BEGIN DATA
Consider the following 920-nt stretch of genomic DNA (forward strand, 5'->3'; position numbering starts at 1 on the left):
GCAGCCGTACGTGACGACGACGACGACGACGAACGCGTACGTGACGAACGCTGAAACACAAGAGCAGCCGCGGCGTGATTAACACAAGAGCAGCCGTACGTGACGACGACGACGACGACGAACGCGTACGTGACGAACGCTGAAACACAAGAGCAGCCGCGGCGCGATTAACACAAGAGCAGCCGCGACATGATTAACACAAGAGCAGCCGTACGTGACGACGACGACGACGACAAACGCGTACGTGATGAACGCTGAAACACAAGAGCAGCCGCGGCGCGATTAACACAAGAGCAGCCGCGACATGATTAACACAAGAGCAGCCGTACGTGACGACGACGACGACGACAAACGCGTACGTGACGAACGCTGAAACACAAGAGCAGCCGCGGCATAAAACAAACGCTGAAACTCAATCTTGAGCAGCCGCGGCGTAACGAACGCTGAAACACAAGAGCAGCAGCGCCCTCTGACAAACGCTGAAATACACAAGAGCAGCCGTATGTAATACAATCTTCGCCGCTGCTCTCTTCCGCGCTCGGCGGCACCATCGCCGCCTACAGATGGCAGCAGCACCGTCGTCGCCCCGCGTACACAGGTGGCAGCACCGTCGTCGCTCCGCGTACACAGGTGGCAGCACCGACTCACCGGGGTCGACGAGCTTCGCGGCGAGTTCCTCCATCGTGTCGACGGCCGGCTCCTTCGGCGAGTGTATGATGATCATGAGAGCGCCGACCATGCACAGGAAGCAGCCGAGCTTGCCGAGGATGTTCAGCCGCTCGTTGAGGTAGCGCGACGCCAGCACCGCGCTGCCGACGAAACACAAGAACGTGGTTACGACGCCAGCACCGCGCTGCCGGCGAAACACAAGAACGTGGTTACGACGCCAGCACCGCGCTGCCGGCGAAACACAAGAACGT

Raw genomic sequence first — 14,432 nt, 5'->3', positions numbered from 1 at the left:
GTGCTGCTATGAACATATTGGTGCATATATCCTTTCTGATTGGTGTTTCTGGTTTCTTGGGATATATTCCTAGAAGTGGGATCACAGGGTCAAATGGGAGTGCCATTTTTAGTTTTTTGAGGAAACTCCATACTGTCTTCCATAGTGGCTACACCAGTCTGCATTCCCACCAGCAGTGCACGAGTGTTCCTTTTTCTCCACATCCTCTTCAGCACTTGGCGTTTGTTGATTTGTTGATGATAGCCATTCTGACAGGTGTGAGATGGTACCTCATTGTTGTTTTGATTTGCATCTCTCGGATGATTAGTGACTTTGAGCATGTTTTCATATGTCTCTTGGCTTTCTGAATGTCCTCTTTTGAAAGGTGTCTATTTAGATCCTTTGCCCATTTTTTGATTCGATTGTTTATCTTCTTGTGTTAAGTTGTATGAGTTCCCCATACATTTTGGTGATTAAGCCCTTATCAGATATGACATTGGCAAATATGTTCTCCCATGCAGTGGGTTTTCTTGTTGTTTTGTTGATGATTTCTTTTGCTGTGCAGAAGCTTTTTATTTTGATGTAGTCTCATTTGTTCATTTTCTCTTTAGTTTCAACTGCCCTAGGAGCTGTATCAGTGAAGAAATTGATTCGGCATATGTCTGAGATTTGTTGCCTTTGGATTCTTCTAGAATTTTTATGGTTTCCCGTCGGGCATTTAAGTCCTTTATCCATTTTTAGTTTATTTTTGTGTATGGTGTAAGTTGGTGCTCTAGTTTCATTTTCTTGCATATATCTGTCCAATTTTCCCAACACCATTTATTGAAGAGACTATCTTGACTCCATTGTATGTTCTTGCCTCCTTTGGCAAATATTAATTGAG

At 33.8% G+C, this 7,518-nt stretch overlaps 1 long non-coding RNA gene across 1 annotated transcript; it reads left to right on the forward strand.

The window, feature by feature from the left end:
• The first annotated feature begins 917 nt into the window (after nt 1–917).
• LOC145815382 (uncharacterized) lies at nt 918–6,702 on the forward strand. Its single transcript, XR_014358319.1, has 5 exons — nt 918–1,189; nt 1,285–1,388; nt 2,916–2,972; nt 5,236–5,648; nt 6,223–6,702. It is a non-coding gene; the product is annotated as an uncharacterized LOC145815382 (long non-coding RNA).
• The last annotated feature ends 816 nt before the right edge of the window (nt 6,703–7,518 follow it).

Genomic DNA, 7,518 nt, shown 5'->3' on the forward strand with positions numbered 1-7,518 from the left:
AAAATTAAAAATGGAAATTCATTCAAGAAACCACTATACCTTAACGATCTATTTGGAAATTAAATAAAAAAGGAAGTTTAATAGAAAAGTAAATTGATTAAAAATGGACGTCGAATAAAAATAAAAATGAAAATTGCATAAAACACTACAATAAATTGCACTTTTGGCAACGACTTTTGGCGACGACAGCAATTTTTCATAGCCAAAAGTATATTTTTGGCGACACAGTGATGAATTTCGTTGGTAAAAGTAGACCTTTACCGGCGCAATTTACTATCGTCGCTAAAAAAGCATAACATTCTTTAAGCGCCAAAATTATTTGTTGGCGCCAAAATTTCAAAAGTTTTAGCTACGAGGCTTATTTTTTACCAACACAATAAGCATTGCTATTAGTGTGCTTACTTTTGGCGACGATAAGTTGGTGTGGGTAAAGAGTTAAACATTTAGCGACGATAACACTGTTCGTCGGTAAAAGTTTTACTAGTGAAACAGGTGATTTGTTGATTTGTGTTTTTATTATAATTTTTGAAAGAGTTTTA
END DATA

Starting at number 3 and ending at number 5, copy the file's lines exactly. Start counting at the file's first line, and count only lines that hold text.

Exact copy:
Raw genomic sequence first — 14,432 nt, 5'->3', positions numbered from 1 at the left:
GTGCTGCTATGAACATATTGGTGCATATATCCTTTCTGATTGGTGTTTCTGGTTTCTTGGGATATATTCCTAGAAGTGGGATCACAGGGTCAAATGGGAGTGCCATTTTTAGTTTTTTGAGGAAACTCCATACTGTCTTCCATAGTGGCTACACCAGTCTGCATTCCCACCAGCAGTGCACGAGTGTTCCTTTTTCTCCACATCCTCTTCAGCACTTGGCGTTTGTTGATTTGTTGATGATAGCCATTCTGACAGGTGTGAGATGGTACCTCATTGTTGTTTTGATTTGCATCTCTCGGATGATTAGTGACTTTGAGCATGTTTTCATATGTCTCTTGGCTTTCTGAATGTCCTCTTTTGAAAGGTGTCTATTTAGATCCTTTGCCCATTTTTTGATTCGATTGTTTATCTTCTTGTGTTAAGTTGTATGAGTTCCCCATACATTTTGGTGATTAAGCCCTTATCAGATATGACATTGGCAAATATGTTCTCCCATGCAGTGGGTTTTCTTGTTGTTTTGTTGATGATTTCTTTTGCTGTGCAGAAGCTTTTTATTTTGATGTAGTCTCATTTGTTCATTTTCTCTTTAGTTTCAACTGCCCTAGGAGCTGTATCAGTGAAGAAATTGATTCGGCATATGTCTGAGATTTGTTGCCTTTGGATTCTTCTAGAATTTTTATGGTTTCCCGTCGGGCATTTAAGTCCTTTATCCATTTTTAGTTTATTTTTGTGTATGGTGTAAGTTGGTGCTCTAGTTTCATTTTCTTGCATATATCTGTCCAATTTTCCCAACACCATTTATTGAAGAGACTATCTTGACTCCATTGTATGTTCTTGCCTCCTTTGGCAAATATTAATTGAG

At 33.8% G+C, this 7,518-nt stretch overlaps 1 long non-coding RNA gene across 1 annotated transcript; it reads left to right on the forward strand.